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A $70 Keyboard Amazon Reviewers Love — & More Keyboard Pianos That Make Playing So Much Fun

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A keyboard piano is a great alternative to uprights or baby grands — especially if you're trying to stay on budget, travel, experiment with new sounds, and keep it in a smaller space. The best keyboard pianos have pre-loaded instrumental tones, rhythms, and accompaniment features you can experiment with. Some even come in bundles that include almost all the necessary equipment you'll need to play comfortably like chairs, music stands, and headphones. However, before you dive in, be sure to note the difference between digital pianos and keyboards:

No matter whether you're making your own music or playing the classics, picking out the best keyboard piano can help you get started.

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1
The Overall Best For Dedicated Players

With 758 different pre-programmed instrument voices and 76 "touch-sensitive" keys (per reviewers), the PSR-EW410 from Yamaha is the overall best keyboard piano on this list. At $430, it's a bit pricy — but the included features make the cost totally worth it. This one's MIDI- and USB-compatible, and it boasts a backlit screen and a headphone jack. Plus, you won't need a band to jam out with you while you play: There are 235 accompaniment styles that provide real-time backing tracks which actively respond to the chords you're playing, as well as knobs that you can assign specific sounds to. And if you've ever thought about trying your hand at making electronic music, there's also a "Groove Creator" function that lets you add intros, section changes, sound effects, and more — just like a real DJ.

It doesn't include a stand, chair, sustain pedal, or AC power adapter — but if you're choosing to splurge on this professional pick, you probably already have those things. The same keyboard is also available with 61 keys, if you'd rather choose that one.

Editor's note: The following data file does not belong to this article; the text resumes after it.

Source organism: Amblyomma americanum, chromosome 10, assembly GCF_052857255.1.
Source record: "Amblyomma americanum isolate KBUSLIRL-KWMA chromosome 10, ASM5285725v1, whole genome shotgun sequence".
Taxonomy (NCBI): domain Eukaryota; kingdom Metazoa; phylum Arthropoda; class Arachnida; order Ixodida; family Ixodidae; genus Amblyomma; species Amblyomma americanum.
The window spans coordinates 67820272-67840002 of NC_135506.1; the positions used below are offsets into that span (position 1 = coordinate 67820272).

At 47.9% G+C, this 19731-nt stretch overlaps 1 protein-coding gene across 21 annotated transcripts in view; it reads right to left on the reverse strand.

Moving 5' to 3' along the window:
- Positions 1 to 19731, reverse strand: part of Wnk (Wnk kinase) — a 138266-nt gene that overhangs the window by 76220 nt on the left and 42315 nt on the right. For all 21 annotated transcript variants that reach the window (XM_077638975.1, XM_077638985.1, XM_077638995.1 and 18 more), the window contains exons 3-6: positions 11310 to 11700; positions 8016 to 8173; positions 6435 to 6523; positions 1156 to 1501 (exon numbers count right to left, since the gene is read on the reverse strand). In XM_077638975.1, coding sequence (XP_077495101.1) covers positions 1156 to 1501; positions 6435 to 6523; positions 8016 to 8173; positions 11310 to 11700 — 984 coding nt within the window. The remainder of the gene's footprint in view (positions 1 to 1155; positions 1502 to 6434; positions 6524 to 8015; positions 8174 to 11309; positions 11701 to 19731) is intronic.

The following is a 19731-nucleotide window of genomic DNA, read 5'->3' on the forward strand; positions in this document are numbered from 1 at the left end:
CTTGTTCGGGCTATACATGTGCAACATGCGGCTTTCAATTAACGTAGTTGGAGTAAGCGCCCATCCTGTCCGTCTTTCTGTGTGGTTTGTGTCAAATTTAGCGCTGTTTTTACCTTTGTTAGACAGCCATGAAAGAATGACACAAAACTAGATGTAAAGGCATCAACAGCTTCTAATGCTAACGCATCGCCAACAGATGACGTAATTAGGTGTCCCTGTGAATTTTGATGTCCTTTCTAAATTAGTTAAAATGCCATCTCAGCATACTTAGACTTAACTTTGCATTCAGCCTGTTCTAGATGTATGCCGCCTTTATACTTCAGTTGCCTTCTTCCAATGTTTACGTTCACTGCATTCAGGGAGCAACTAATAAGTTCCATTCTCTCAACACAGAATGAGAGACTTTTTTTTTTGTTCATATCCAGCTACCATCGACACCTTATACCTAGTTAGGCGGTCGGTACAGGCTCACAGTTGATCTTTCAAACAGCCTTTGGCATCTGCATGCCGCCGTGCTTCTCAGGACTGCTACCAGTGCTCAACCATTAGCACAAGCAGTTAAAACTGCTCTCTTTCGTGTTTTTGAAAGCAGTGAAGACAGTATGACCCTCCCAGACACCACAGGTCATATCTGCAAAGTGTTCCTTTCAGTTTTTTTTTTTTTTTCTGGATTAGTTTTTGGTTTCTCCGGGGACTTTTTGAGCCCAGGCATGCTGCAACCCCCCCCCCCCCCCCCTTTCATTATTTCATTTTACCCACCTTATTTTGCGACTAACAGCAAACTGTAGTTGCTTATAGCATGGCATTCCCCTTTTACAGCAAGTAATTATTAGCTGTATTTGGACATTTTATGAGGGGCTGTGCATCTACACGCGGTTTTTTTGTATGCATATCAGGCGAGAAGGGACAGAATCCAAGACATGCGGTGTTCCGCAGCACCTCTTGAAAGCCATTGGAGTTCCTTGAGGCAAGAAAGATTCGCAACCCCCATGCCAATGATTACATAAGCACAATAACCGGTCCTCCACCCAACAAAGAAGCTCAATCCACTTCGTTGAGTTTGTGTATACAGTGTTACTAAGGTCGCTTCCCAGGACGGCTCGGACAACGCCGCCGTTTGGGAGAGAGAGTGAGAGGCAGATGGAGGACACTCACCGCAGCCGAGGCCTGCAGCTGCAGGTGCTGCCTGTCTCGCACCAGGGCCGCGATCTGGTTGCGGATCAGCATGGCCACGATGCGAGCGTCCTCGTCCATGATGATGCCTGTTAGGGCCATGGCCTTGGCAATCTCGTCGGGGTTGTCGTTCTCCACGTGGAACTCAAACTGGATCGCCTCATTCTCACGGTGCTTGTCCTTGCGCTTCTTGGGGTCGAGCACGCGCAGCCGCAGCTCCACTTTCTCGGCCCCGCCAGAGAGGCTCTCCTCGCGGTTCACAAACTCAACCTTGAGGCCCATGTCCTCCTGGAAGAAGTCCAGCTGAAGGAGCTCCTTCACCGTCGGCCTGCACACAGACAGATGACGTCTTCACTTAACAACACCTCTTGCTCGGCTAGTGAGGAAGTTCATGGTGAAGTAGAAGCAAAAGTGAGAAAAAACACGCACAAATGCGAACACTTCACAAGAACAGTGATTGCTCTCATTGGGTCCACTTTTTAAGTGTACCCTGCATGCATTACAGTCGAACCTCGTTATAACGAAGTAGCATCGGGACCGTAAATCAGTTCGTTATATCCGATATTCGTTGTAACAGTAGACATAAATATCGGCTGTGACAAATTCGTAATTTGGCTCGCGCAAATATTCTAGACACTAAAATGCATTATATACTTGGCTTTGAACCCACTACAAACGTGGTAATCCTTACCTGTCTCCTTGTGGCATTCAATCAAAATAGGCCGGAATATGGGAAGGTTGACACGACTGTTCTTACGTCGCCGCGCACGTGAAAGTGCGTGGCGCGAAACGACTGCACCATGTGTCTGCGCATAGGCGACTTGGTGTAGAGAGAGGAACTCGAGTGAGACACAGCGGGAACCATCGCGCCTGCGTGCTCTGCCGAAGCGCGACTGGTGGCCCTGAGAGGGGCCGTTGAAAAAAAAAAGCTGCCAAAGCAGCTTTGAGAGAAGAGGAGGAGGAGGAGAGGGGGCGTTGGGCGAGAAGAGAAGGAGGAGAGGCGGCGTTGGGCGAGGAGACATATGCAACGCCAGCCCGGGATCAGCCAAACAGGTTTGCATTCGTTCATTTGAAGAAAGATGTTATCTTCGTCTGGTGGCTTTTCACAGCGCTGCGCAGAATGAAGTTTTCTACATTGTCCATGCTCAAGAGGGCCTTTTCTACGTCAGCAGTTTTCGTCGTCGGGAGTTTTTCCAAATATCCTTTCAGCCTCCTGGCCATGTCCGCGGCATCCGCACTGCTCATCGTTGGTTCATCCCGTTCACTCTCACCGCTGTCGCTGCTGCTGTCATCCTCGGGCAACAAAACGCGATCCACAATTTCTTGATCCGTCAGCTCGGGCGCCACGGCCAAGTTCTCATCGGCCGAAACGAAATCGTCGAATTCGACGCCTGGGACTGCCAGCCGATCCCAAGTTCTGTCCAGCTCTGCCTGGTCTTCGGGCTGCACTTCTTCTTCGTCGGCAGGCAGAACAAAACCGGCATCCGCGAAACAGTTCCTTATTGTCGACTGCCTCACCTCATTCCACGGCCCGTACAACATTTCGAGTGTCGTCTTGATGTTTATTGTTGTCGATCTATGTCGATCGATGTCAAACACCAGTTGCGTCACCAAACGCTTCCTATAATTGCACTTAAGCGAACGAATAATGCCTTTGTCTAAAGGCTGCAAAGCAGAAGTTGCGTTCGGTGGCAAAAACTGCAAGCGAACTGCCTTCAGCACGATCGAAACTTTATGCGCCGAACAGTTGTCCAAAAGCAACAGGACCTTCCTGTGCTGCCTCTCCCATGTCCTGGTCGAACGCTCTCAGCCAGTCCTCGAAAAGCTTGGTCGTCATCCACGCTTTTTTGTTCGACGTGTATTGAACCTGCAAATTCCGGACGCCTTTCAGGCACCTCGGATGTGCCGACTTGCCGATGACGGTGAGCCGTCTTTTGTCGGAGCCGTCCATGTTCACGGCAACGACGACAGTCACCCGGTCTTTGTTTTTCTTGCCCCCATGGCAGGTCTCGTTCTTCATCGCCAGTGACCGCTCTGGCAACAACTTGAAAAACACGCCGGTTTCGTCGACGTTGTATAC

What musicians think about it: "You can tell this is a well made keyboard, the sound quality is great and it can get really loud. The voices are realistic and it is touch sensitive, I would definitely recommend this keyboard and its definitely worth the price."

2
The Runner-Up: A Cheaper Version With Fewer Features

If you'd rather not spend over $400 on a keyboard, this Casio is a great choice. It comes with 600 built-in key tones, which is a little bit less than the first (but still very high up there). It also has 195 programmed rhythms, which means you can play along to the sound of an electronic band. Similar to the Yamaha, it's compatible with USB and MIDI ports.

It also boasts a built-in recording feature and a bright LCD screen to show you which notes you're playing and the tone you're using. There's even a headphone jack so you can focus on what you're doing and practice quietly (if needed). However, unlike the overall best, this one has 61 touch-responsive keys instead of 76. It doesn't come with extra accessories, either — but if you need them, here's a good bundle with a stand, bench, and sustain pedal.

What musicians think about it: "Excellent value and quality of sound is unparalleled. Very realistic samples."

3
The Budget Pick For Beginners